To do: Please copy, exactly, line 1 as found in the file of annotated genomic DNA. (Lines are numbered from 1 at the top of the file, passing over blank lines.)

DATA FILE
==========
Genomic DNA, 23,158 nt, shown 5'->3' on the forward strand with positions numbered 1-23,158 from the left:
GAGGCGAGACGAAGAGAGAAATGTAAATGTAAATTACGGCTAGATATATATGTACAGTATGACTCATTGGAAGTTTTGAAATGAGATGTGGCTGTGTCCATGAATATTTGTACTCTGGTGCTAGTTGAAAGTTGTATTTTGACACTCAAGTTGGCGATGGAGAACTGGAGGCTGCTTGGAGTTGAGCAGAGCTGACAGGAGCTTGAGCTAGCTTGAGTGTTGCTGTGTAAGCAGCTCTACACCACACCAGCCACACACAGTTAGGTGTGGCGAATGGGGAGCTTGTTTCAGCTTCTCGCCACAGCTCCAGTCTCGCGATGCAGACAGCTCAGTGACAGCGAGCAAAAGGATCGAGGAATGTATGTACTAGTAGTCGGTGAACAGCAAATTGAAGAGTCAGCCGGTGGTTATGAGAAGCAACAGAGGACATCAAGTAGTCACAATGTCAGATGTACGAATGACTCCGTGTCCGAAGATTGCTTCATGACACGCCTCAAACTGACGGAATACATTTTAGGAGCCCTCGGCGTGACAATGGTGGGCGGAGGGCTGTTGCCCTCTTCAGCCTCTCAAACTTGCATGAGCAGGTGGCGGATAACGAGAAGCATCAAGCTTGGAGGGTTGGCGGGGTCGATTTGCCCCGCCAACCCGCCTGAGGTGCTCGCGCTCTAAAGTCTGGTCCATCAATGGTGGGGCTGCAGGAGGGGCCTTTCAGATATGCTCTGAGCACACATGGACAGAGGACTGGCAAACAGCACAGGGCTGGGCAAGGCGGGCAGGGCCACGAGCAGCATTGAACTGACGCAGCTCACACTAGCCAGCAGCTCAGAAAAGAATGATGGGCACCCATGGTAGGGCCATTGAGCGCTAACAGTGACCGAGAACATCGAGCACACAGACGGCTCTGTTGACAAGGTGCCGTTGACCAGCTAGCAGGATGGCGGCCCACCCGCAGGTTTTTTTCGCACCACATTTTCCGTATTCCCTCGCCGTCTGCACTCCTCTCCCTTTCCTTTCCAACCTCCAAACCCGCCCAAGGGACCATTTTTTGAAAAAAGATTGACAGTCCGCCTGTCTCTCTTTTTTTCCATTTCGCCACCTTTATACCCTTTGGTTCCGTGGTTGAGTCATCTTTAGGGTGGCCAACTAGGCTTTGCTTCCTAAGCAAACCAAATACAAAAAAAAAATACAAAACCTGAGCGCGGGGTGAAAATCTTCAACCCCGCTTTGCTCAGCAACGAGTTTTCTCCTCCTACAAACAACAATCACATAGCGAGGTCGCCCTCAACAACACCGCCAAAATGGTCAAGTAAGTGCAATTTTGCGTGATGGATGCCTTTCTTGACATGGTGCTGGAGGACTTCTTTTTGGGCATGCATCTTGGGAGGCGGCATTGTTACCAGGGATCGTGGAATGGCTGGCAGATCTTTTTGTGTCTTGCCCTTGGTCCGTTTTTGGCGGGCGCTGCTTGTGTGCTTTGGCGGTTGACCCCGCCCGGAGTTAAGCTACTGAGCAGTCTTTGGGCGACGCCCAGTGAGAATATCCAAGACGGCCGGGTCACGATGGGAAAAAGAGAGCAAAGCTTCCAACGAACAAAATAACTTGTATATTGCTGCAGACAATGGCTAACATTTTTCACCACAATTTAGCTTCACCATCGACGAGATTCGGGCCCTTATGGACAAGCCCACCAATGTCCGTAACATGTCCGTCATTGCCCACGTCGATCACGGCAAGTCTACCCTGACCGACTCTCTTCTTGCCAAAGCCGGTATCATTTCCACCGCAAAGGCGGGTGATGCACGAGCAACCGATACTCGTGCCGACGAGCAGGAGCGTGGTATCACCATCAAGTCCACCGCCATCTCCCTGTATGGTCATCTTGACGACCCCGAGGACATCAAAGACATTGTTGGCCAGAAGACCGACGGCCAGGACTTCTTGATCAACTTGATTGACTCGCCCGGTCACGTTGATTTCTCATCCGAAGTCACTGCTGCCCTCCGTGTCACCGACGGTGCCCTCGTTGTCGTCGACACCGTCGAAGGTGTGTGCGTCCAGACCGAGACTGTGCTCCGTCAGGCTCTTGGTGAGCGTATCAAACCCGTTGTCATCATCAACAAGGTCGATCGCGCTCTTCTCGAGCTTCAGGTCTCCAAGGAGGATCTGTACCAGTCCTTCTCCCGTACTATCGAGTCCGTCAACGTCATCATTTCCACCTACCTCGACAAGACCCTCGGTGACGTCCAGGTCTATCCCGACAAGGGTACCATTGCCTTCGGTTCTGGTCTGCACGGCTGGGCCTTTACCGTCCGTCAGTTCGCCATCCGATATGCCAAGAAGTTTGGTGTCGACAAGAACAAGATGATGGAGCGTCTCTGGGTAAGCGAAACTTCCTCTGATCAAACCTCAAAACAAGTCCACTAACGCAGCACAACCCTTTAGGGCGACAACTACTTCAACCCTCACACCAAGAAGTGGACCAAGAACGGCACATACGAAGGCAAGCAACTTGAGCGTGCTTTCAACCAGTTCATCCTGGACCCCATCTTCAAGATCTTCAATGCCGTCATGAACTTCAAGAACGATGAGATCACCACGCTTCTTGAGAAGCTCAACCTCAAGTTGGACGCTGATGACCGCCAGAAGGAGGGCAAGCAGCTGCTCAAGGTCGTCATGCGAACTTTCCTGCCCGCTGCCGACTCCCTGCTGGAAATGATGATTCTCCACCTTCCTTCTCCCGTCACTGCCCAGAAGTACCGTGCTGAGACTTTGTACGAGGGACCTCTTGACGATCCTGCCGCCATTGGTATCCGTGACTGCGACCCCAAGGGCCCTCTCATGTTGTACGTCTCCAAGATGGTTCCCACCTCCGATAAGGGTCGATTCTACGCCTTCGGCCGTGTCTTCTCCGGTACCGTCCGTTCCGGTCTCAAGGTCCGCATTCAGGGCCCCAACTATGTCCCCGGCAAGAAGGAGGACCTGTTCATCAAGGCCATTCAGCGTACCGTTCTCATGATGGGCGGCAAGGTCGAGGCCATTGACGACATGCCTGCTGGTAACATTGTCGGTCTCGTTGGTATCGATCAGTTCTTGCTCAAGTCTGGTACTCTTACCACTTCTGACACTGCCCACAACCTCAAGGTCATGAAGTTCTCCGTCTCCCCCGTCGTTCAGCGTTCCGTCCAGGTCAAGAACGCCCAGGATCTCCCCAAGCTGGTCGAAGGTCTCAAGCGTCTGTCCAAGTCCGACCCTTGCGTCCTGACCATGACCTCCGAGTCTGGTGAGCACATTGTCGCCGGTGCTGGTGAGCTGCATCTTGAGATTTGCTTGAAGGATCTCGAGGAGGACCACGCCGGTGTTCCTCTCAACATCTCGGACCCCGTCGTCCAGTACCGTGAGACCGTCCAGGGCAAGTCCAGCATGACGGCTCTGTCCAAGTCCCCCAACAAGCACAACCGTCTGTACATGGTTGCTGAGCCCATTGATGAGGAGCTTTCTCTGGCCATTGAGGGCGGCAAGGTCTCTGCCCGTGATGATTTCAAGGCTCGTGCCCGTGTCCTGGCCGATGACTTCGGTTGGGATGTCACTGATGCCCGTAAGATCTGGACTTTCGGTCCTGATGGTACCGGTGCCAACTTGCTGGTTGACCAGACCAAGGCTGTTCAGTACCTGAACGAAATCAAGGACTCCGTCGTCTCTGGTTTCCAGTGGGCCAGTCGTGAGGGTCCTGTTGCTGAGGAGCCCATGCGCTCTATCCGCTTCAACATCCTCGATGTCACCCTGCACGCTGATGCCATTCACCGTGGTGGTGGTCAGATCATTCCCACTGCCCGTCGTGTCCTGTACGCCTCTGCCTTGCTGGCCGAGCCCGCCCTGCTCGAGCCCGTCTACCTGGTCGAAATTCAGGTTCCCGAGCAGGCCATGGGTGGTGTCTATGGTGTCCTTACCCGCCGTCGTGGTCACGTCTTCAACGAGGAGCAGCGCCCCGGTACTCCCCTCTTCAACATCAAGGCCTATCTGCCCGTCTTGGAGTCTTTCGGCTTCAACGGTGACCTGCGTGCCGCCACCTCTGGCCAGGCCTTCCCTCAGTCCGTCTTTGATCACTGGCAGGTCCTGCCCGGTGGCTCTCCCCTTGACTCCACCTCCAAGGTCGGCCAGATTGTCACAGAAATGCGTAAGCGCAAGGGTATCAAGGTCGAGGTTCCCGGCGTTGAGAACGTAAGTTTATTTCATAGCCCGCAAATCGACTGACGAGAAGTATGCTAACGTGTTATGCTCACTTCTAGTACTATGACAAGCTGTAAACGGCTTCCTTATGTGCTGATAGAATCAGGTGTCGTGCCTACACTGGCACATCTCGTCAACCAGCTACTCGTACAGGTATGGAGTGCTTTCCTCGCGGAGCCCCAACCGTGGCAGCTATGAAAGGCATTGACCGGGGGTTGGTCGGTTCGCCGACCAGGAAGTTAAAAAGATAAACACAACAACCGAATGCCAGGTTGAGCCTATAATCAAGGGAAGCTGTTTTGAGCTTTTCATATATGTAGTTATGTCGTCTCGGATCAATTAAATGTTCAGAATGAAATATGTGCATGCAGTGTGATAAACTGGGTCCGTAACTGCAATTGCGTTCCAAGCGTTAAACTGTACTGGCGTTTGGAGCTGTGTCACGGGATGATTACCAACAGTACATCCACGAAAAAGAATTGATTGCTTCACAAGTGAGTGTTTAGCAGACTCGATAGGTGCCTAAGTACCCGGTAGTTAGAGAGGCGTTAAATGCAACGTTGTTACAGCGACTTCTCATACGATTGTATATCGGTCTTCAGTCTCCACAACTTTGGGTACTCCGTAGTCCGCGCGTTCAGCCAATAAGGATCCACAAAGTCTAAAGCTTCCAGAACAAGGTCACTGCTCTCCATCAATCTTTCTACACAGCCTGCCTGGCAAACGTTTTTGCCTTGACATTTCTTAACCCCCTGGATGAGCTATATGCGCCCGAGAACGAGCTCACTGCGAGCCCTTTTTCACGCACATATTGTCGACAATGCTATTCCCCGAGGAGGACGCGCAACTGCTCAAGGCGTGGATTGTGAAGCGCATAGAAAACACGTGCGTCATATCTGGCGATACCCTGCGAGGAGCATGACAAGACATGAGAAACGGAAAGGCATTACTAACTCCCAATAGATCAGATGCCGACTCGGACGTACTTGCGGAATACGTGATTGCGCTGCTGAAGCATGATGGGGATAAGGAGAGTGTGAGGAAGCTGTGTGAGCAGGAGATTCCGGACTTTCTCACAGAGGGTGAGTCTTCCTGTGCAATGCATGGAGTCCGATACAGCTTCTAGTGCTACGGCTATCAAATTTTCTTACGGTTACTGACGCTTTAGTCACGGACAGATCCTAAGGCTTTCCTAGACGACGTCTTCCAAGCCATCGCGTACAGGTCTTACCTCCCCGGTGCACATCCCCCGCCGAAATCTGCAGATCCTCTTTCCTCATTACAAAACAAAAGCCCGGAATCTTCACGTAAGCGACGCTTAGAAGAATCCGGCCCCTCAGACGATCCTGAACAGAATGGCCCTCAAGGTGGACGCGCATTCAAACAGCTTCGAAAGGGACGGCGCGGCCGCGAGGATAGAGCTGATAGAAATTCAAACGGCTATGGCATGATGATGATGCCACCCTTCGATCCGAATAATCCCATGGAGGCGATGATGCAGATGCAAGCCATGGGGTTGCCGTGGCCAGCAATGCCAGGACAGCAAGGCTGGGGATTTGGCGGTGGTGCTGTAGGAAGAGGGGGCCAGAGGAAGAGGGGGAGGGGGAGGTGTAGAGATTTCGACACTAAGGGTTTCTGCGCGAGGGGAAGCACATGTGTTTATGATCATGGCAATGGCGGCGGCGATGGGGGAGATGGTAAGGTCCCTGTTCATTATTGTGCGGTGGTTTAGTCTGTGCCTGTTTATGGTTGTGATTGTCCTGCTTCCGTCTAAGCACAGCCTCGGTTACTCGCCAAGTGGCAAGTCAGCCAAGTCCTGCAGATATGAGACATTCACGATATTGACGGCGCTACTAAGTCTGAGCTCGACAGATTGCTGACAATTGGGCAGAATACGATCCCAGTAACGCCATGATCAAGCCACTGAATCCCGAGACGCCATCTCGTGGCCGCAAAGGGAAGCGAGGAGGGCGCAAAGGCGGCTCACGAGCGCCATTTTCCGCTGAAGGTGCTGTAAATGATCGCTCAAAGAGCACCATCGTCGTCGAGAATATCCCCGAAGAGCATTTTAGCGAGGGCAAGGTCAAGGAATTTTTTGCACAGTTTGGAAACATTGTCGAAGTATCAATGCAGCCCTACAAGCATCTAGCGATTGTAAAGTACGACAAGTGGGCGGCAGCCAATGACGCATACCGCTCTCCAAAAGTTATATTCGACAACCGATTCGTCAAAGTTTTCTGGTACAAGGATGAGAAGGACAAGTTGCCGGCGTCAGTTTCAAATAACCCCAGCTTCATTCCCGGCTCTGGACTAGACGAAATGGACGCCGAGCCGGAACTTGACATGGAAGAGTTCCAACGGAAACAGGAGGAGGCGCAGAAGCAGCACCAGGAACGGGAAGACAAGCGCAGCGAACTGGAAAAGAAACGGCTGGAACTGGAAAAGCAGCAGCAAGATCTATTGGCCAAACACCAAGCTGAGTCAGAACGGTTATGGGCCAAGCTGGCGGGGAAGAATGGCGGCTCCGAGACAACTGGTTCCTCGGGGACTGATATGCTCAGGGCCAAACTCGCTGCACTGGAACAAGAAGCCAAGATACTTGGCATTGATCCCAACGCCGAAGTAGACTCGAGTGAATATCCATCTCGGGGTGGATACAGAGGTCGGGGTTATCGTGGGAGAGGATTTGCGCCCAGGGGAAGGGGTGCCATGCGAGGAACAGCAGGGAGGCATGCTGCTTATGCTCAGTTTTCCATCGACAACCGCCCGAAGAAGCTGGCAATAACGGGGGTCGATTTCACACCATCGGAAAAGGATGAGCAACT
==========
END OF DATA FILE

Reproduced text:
Genomic DNA, 23,158 nt, shown 5'->3' on the forward strand with positions numbered 1-23,158 from the left: